You are here

North Yard

-A A +A

The North Yard provided space for institutional expansion in the decades following the Civil War. As President Charles W. Eliot, inaugurated 1869, attempted to revolutionize modern higher education at Harvard, he needed new space for scientific education and professional schools. The North Yard lacks the spatial and architectural coherence of Harvard Yard, despite several efforts at comprehensive planning. The district merges with the former Shady Hill area of residential development to the east, an area where Harvard faculty members and other professionals built their homes in the last quarter of the nineteenth and the early twentieth centuries.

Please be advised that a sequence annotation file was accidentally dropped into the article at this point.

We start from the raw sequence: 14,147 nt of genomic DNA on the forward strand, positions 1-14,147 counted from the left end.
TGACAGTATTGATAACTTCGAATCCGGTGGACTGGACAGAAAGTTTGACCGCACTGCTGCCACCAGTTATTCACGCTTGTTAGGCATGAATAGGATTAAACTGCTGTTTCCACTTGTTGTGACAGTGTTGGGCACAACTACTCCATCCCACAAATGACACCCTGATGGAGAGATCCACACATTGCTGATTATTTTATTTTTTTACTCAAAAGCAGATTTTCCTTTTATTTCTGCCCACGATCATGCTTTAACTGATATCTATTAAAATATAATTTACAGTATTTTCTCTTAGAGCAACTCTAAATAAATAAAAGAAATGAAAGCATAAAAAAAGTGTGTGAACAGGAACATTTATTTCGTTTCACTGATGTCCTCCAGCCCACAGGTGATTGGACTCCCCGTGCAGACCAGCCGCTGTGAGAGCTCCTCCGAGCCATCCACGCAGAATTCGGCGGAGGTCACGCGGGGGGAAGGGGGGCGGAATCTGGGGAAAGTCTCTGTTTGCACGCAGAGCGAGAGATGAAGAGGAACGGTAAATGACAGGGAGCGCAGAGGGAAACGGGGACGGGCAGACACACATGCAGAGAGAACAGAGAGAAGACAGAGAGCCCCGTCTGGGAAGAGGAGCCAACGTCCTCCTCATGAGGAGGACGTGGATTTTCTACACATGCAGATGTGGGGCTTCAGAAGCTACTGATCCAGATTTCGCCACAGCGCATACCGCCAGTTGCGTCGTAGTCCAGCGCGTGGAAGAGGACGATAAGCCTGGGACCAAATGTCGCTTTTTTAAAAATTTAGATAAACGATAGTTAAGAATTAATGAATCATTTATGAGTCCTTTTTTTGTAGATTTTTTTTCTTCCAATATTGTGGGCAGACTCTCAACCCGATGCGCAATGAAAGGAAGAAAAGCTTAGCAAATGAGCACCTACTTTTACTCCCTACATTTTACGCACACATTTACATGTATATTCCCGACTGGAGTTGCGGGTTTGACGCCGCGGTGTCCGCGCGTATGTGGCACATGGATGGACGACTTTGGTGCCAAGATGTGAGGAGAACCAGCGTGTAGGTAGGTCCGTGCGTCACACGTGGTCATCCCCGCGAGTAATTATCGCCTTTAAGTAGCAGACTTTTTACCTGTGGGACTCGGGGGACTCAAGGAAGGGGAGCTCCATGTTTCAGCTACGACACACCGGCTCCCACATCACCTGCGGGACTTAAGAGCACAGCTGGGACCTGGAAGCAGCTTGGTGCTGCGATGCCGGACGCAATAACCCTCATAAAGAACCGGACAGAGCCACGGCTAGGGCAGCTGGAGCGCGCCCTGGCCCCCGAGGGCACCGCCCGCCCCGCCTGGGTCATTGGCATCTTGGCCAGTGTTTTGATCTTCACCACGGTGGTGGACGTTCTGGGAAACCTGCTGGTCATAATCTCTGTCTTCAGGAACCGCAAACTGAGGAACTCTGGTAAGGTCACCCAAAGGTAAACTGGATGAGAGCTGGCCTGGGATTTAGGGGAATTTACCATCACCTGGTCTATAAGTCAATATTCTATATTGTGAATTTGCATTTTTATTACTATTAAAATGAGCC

Writing Credits

Author: 
Keith N. Morgan

If SAH Archipedia has been useful to you, please consider supporting it.

SAH Archipedia tells the story of the United States through its buildings, landscapes, and cities. This freely available resource empowers the public with authoritative knowledge that deepens their understanding and appreciation of the built environment. But the Society of Architectural Historians, which created SAH Archipedia with University of Virginia Press, needs your support to maintain the high-caliber research, writing, photography, cartography, editing, design, and programming that make SAH Archipedia a trusted online resource available to all who value the history of place, heritage tourism, and learning.

, ,